“It’s sort of like watching one of those TV series. You know, like the Sopranos or the Walking Dead. You watch it, you like it, but every season, somebody’s gonna die.”
All posts in category agriculture
A Good Read:
The Hungry Ear
Poems of Food & Drink
Edited by Kevin Young
Posted by Tammy on April 24, 2015
Oh, Beauty before me, Beauty behind me, Beauty to the right of me, Beauty to the left of me, Beauty above me, Beauty below me. I’m on the pollen path.
Posted by Tammy on March 26, 2015
I thrive on data. I love to sift through statistics and and qualitative research piecing together unrelated fact streams and digging deeply into areas of intrigue. I like to read research projects and report back. This fascination fuels my day job where I’m able to dig into customer research and opinion trends and create or modify programs to meet changing demands.
Posted by Tammy on September 14, 2013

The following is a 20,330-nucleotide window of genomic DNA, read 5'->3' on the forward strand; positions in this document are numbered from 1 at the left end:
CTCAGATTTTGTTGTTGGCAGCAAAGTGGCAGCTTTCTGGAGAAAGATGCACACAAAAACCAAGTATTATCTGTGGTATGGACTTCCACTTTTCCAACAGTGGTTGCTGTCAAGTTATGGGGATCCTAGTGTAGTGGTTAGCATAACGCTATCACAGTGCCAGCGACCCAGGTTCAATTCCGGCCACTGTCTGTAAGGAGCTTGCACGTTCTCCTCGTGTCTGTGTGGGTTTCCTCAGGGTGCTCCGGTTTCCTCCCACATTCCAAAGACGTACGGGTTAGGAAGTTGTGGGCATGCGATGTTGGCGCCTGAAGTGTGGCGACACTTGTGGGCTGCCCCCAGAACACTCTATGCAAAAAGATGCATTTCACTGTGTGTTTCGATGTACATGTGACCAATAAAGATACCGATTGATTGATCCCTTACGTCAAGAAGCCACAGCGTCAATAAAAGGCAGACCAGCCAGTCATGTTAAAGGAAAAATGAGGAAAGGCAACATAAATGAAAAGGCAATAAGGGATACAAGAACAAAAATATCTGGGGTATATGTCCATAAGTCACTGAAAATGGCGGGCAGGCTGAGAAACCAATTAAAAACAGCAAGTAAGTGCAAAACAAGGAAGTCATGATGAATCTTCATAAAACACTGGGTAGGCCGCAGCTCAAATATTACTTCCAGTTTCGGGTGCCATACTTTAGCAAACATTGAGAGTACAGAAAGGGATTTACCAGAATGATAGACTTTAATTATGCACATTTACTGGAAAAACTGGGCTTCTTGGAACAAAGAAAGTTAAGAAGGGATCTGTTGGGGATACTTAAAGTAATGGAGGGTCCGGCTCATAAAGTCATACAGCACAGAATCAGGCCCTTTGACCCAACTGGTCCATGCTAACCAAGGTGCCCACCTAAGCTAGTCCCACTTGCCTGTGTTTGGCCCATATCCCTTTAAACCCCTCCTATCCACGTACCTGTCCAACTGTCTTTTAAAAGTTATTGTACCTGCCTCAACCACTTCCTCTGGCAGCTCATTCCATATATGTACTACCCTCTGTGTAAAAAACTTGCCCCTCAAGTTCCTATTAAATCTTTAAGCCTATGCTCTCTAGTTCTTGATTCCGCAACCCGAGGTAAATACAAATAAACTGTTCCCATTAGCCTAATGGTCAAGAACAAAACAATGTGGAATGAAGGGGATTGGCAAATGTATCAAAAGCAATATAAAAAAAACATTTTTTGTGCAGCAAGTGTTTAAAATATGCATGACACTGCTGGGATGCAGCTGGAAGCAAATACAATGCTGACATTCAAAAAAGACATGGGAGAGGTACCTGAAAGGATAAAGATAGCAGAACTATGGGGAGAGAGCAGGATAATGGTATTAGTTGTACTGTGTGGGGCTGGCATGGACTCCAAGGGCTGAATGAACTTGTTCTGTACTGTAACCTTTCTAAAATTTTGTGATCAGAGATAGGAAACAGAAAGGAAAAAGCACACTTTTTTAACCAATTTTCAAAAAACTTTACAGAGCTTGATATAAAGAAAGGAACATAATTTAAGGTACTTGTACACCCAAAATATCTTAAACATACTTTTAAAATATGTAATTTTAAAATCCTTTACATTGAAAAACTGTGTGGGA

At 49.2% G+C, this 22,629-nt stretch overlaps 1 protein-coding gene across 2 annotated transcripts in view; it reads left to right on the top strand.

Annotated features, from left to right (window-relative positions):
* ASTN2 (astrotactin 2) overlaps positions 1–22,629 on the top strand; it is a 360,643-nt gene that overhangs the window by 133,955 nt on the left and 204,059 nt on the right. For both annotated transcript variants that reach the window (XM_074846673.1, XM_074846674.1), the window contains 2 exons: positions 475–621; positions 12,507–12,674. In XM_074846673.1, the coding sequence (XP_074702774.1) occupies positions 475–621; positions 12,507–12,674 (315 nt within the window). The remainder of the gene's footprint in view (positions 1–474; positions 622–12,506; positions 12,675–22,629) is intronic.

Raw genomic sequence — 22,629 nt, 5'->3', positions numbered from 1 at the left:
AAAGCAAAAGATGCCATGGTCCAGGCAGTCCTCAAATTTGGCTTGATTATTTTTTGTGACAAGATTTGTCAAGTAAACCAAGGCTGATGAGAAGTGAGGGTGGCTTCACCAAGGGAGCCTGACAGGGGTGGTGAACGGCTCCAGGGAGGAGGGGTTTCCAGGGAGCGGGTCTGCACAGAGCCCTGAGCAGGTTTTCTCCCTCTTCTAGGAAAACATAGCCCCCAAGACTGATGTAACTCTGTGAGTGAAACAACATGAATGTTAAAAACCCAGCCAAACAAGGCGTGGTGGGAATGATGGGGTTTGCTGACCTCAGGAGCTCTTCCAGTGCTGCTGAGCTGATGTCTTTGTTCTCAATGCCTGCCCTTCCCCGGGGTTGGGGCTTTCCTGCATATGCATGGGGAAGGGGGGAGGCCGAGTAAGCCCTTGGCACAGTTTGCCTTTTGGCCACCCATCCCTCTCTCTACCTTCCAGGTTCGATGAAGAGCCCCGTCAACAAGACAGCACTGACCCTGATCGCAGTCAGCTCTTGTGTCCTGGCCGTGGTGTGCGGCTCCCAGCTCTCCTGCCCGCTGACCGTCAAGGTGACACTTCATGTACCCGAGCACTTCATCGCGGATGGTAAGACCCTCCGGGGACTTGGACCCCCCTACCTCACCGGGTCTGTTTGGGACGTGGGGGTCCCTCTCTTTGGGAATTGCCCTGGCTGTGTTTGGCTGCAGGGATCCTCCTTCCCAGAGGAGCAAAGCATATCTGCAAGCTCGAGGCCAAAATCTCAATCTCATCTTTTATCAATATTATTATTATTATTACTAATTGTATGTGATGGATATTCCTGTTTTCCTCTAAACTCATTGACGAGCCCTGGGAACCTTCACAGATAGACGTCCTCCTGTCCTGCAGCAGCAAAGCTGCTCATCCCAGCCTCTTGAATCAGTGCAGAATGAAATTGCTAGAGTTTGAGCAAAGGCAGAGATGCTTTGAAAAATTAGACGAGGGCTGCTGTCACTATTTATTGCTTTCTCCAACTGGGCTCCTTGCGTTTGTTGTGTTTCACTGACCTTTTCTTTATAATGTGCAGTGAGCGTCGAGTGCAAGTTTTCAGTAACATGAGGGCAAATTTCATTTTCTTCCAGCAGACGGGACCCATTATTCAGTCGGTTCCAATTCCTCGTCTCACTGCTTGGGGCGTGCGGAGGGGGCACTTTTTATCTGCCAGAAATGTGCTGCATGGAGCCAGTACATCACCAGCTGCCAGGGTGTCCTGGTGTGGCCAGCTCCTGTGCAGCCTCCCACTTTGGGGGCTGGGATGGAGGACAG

Happy St. Patrick’s Day. This morning Jackie of the Auburn Meadow Farm posted regarding the event that many of us know as the Potato Famine. I find it fascinating but also chilling to learn about the reliance on mono-crops and the influence of wealthy industry in that great tragedy. Can we learn from this?
“The Almighty, indeed, sent the potato blight, but the English created the Famine.”
— Irish national activist, solicitor & political journalist, John Mitchel
My family came to America from Ireland in the early 1900’s so you’d think I’d have some firsthand tales to tell about the Great Hunger. But, alas, my family is not a sharer of stories, photos or heirlooms handed down from one generation to the next.
They say history is written by the victors, and my
lack of understanding of the Irish Potato Famine proves this true. This day every year when all Americans are honorary Irishmen is a perfect time to reflect on the actual history of the most influential Irish event I know.
Of course what we call the Irish Potato Famine, the Irish instead call the Great Starvation. The Irish rejection of the term Famine is very specific; a famine is a natural disaster. And…
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Posted by Tammy on March 17, 2013
Posted by Tammy on February 23, 2013
There was a time when my oldest son knew every last detail about the U.S. Presidents. He was 6 years old and knowing this trivia was his passion; their pets, their kids, their hobbies, the shortest in stature, the heaviest, the assassinated, the bachelor.
Posted by Tammy on February 18, 2013